In the end, it was a matter of who had more asset reserves: American oil companies or the Saudi coffers built on decades of exports.

In this game of economic chicken it looks like the American oil companies who are already down to the “bare bones” might be the first to blink, however, total destruction on both sides shouldn’t be dismissed.

 

  • Estimate based on current fiscal policies amid oil’s slump
  • Saudi authorities are already planning spending cuts

Saudi Arabia may run out of financial assets needed to support spending within five years if the government maintains current policies, the International Monetary Fund said, underscoring the need of measures to shore up public finances amid the drop in oil prices.

The same is true of Bahrain and Oman in the six-member Gulf Cooperation Council, the IMF said in a report on Wednesday. Kuwait, Qatar and the United Arab Emirates have relatively more financial assets that could support them for more than 20 years, the Washington-based lender said. Continue reading

Gulf states in talks to buy Iron Dome from Israel

Gulf states are in talks to buy the Iron Dome defense system and possibly other Israeli-developed weapons for protection from “a growing arsenal of Iranian missiles,” Sky News reports.

Bahrain’s foreign minister, Khalid bin Mohammed, told the channel that the members of the Gulf Cooperation Council, including Saudi Arabia, the United Arab Emirates, Oman, Qatar and Kuwait, are interested in purchasing the Israeli weapon for the entire council. Continue reading

Not Only Against Russia

BERLIN (Own report) – Bundeswehr circles are calling for German military activities to be extended in the Indian Ocean. According to an analysis by three political scientists at the Bundeswehr University in Munich, the ocean linking Eastern Africa, Southeast Asia and Australia is the most important sea for global trade. It will replace the Atlantic, to become the most important “Ocean of the 21st Century.” Germany, therefore, must become more active – militarily as well, beginning, for example, with joint maneuvers with the bordering countries. Until now, Germany only has a permanent presence in Djibouti, in the western Indian Ocean, which is seen as insufficient. This plea for opening a parallel theater of conflict alongside the power struggle with Russia, dovetails with existing German activities, for example, the reinforced arms buildup of the East and Southeast Asian rivals of the People’s Republic of China. As has now been confirmed in the new Arms Exports Report, published in the middle of this week, Germany’s arms export policies have already begun to focus on East and Southeast Asia. Four countries from these regions are among the top ten customers of German military hardware, but only two NATO member countries.

Continue reading

“One Belt, One Road” May Be China’s ‘One Chance’ To Save Collapsing Economy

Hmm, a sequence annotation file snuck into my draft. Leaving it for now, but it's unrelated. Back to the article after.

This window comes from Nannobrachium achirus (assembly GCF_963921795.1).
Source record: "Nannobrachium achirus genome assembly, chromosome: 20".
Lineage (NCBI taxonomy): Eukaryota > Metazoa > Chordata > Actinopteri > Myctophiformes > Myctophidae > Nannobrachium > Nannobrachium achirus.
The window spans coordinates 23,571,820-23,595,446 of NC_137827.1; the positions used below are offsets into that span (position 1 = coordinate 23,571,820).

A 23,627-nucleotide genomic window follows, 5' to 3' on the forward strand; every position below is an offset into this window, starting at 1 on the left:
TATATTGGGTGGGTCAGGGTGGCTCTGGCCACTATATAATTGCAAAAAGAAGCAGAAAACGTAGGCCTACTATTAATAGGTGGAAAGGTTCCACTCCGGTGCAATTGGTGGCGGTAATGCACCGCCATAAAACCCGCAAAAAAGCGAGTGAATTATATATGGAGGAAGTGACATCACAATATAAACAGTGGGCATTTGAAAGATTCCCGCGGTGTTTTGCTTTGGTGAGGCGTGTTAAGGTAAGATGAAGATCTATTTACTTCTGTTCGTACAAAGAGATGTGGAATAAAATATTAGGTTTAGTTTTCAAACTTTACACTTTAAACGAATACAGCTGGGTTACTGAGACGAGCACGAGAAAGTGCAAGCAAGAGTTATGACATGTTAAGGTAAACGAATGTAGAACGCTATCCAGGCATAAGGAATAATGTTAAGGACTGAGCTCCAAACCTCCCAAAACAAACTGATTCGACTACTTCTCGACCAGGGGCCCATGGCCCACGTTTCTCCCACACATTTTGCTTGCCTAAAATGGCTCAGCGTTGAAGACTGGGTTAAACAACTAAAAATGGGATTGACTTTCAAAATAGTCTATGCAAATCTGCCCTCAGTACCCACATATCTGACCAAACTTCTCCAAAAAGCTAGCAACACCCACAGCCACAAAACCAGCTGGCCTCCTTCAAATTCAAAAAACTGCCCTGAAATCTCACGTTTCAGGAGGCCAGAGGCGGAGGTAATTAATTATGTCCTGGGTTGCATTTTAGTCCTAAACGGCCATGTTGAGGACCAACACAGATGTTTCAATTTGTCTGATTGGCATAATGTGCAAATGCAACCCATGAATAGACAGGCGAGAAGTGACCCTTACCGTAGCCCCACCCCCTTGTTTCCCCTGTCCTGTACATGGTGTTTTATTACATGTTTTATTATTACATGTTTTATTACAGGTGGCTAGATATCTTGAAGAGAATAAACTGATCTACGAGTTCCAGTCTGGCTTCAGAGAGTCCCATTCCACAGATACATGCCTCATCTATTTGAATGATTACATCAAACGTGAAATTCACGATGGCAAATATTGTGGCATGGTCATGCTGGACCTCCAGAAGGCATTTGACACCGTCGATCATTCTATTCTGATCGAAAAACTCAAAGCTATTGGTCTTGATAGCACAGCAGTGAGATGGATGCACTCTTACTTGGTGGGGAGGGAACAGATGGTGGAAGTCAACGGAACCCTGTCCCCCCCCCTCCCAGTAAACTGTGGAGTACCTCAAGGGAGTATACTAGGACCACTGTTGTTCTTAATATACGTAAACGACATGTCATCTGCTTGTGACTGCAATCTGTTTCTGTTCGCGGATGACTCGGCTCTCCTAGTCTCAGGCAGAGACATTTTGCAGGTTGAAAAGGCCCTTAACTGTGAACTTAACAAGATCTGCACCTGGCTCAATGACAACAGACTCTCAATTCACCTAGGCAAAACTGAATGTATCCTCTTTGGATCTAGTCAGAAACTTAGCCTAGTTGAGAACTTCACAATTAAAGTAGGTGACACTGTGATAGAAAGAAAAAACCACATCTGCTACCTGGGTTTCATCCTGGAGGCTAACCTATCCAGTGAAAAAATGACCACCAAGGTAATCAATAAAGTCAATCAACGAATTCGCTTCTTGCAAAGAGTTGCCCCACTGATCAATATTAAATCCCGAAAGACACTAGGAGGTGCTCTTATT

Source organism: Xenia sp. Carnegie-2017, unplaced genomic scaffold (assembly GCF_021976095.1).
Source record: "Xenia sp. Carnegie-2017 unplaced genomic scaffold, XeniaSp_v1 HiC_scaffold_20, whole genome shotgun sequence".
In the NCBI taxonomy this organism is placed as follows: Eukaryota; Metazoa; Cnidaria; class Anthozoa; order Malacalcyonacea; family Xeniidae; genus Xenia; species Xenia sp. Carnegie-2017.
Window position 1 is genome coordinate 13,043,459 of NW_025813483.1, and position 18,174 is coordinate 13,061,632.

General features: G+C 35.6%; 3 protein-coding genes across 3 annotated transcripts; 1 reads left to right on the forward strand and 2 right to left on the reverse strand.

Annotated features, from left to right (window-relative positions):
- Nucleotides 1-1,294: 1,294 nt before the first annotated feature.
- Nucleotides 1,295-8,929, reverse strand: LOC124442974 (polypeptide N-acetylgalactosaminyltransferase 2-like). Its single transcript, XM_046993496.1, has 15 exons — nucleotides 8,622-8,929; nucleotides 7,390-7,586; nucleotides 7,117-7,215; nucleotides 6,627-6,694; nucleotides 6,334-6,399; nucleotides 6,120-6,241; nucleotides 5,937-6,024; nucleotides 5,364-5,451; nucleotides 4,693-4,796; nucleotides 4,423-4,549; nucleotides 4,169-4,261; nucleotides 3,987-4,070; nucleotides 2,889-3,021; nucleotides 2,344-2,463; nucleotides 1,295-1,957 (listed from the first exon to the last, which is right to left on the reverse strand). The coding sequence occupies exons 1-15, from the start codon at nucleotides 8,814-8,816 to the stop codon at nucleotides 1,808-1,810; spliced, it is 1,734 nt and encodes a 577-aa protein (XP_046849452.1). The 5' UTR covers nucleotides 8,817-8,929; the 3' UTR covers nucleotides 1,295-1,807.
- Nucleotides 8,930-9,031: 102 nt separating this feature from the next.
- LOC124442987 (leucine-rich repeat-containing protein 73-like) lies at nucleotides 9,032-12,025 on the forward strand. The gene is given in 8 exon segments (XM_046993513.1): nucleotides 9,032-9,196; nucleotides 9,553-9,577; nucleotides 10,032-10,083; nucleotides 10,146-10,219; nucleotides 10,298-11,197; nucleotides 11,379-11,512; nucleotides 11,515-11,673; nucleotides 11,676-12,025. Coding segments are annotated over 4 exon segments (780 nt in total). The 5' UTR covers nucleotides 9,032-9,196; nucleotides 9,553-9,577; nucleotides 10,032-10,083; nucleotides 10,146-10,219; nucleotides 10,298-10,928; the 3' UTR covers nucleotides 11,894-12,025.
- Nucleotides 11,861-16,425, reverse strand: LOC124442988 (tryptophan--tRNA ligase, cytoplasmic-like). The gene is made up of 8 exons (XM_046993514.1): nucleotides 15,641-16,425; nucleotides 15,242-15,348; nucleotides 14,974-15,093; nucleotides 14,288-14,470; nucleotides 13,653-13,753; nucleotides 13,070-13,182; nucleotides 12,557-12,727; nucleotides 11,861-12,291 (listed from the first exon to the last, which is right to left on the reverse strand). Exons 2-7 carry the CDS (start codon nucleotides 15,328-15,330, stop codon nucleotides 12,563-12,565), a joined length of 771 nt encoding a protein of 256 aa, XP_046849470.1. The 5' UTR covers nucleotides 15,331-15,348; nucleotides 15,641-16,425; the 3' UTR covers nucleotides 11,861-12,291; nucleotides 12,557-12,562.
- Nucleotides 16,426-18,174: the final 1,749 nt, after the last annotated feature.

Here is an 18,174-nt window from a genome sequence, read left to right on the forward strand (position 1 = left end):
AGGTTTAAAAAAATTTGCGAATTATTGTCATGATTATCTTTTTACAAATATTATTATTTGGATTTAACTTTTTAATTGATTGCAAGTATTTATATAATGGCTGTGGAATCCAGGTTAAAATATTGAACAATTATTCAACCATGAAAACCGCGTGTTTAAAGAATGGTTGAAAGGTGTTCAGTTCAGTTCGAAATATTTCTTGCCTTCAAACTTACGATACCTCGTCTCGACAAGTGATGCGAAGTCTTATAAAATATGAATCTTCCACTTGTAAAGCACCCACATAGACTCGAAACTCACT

In April, Chinese President Xi Jinping marked a historic visit to neighboring Pakistan. China, via Beijing’s “One Belt, One Road” initiative, will invest some $50 billion in Pakistani infrastructure, including power plants, roads, railways, and, perhaps most importantly, the Iran-Pakistan natural gas pipeline. The vast sum represents 53% more than the US has given Islamabad over the past 13 years combined. China is also set to invest an equally large sum in Brazil and is even considering the construction a railroad over the Andes, which would connect Brazil to China via the Pacific and ports in Peru.

Continue reading

Oil-Rich Nations Are Selling Off Their Petrodollar Assets at Record Pace

In the heady days of the commodity boom, oil-rich nations accumulated billions of dollars in reserves they invested in U.S. debt and other securities. They also occasionally bought trophy assets, such as Manhattan skyscrapers, luxury homes in London or Paris Saint-Germain Football Club.

Now that oil prices have dropped by half to $50 a barrel, Saudi Arabia and other commodity-rich nations are fast drawing down those “petrodollar” reserves. Some nations, such as Angola, are burning through their savings at a record pace, removing a source of liquidity from global markets.

Continue reading

Saudi Arabia prepares for Iran nuclear deal

Saudi Arabia is quietly preparing for an international nuclear agreement with Iran that it fears will rehabilitate its Shiite Persian rival. King Salman bin Abdul-Aziz al Saud’s approach eschews the public spectacle of Israeli Prime Minister Benjamin Netanyahu’s speech to Congress (indeed, the Saudis don’t want any association with Israel) and instead focuses on regional alliances to contain an emergent Iran.

The Saudis publicly welcomed Secretary of State John Kerry’s assurances in Riyadh last week that Washington will not accept a bad nuclear deal with Iran and that a deal will not inaugurate a grand rapprochement between Washington and Tehran. They remain deeply skeptical about the negotiations, however, and are preparing for any outcome in the P5+1 process. Continue reading

%d bloggers like this: